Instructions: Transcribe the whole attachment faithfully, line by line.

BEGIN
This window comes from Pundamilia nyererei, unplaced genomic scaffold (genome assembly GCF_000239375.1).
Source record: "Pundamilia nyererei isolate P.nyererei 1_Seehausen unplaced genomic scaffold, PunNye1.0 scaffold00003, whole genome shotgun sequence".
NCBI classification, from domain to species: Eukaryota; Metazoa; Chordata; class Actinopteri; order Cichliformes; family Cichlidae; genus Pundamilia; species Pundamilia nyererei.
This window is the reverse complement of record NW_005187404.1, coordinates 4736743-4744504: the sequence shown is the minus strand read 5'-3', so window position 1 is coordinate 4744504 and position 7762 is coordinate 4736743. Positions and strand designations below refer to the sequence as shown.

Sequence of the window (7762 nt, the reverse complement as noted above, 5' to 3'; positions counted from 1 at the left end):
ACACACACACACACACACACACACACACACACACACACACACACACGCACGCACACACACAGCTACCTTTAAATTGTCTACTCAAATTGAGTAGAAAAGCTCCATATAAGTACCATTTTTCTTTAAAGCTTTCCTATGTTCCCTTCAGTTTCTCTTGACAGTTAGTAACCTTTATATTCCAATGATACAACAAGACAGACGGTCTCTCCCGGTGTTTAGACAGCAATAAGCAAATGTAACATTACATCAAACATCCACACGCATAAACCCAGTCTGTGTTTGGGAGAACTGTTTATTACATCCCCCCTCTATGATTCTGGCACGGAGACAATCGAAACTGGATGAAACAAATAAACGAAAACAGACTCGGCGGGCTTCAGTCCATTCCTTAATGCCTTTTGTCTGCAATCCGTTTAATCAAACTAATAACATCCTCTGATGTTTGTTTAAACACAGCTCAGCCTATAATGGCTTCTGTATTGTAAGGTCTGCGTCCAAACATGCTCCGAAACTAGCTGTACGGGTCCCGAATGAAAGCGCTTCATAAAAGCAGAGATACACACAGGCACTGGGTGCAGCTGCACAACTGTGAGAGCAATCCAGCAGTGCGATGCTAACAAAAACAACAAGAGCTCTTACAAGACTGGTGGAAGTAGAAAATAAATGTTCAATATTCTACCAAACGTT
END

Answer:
This window comes from Pundamilia nyererei, unplaced genomic scaffold (genome assembly GCF_000239375.1).
Source record: "Pundamilia nyererei isolate P.nyererei 1_Seehausen unplaced genomic scaffold, PunNye1.0 scaffold00003, whole genome shotgun sequence".
NCBI classification, from domain to species: Eukaryota; Metazoa; Chordata; class Actinopteri; order Cichliformes; family Cichlidae; genus Pundamilia; species Pundamilia nyererei.
This window is the reverse complement of record NW_005187404.1, coordinates 4736743-4744504: the sequence shown is the minus strand read 5'-3', so window position 1 is coordinate 4744504 and position 7762 is coordinate 4736743. Positions and strand designations below refer to the sequence as shown.

Sequence of the window (7762 nt, the reverse complement as noted above, 5' to 3'; positions counted from 1 at the left end):
ACACACACACACACACACACACACACACACACACACACACACACACGCACGCACACACACAGCTACCTTTAAATTGTCTACTCAAATTGAGTAGAAAAGCTCCATATAAGTACCATTTTTCTTTAAAGCTTTCCTATGTTCCCTTCAGTTTCTCTTGACAGTTAGTAACCTTTATATTCCAATGATACAACAAGACAGACGGTCTCTCCCGGTGTTTAGACAGCAATAAGCAAATGTAACATTACATCAAACATCCACACGCATAAACCCAGTCTGTGTTTGGGAGAACTGTTTATTACATCCCCCCTCTATGATTCTGGCACGGAGACAATCGAAACTGGATGAAACAAATAAACGAAAACAGACTCGGCGGGCTTCAGTCCATTCCTTAATGCCTTTTGTCTGCAATCCGTTTAATCAAACTAATAACATCCTCTGATGTTTGTTTAAACACAGCTCAGCCTATAATGGCTTCTGTATTGTAAGGTCTGCGTCCAAACATGCTCCGAAACTAGCTGTACGGGTCCCGAATGAAAGCGCTTCATAAAAGCAGAGATACACACAGGCACTGGGTGCAGCTGCACAACTGTGAGAGCAATCCAGCAGTGCGATGCTAACAAAAACAACAAGAGCTCTTACAAGACTGGTGGAAGTAGAAAATAAATGTTCAATATTCTACCAAACGTT